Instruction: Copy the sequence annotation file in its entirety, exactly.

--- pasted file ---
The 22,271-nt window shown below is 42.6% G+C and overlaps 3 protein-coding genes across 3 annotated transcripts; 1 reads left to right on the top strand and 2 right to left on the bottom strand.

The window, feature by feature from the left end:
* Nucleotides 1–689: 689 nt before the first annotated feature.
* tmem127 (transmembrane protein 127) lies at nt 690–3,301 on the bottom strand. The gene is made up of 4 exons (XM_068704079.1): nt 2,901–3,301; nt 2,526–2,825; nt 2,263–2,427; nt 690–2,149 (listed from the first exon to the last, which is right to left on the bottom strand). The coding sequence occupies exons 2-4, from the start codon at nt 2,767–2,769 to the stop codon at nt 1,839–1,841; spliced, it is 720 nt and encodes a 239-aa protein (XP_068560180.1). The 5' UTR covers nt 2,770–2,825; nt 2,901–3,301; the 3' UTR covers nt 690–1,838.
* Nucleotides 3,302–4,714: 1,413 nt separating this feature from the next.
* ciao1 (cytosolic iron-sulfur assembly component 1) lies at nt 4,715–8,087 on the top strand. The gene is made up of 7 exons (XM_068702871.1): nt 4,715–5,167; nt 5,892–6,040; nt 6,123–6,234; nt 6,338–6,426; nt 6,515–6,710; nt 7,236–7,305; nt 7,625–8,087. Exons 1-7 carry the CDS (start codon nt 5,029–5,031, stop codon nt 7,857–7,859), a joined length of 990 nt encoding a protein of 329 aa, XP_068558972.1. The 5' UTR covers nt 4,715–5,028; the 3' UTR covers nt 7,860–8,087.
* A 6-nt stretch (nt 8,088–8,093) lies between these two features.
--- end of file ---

The 22,271-nt window shown below is 42.6% G+C and overlaps 3 protein-coding genes across 3 annotated transcripts; 1 reads left to right on the top strand and 2 right to left on the bottom strand.

The window, feature by feature from the left end:
* Nucleotides 1–689: 689 nt before the first annotated feature.
* tmem127 (transmembrane protein 127) lies at nt 690–3,301 on the bottom strand. The gene is made up of 4 exons (XM_068704079.1): nt 2,901–3,301; nt 2,526–2,825; nt 2,263–2,427; nt 690–2,149 (listed from the first exon to the last, which is right to left on the bottom strand). The coding sequence occupies exons 2-4, from the start codon at nt 2,767–2,769 to the stop codon at nt 1,839–1,841; spliced, it is 720 nt and encodes a 239-aa protein (XP_068560180.1). The 5' UTR covers nt 2,770–2,825; nt 2,901–3,301; the 3' UTR covers nt 690–1,838.
* Nucleotides 3,302–4,714: 1,413 nt separating this feature from the next.
* ciao1 (cytosolic iron-sulfur assembly component 1) lies at nt 4,715–8,087 on the top strand. The gene is made up of 7 exons (XM_068702871.1): nt 4,715–5,167; nt 5,892–6,040; nt 6,123–6,234; nt 6,338–6,426; nt 6,515–6,710; nt 7,236–7,305; nt 7,625–8,087. Exons 1-7 carry the CDS (start codon nt 5,029–5,031, stop codon nt 7,857–7,859), a joined length of 990 nt encoding a protein of 329 aa, XP_068558972.1. The 5' UTR covers nt 4,715–5,028; the 3' UTR covers nt 7,860–8,087.
* A 6-nt stretch (nt 8,088–8,093) lies between these two features.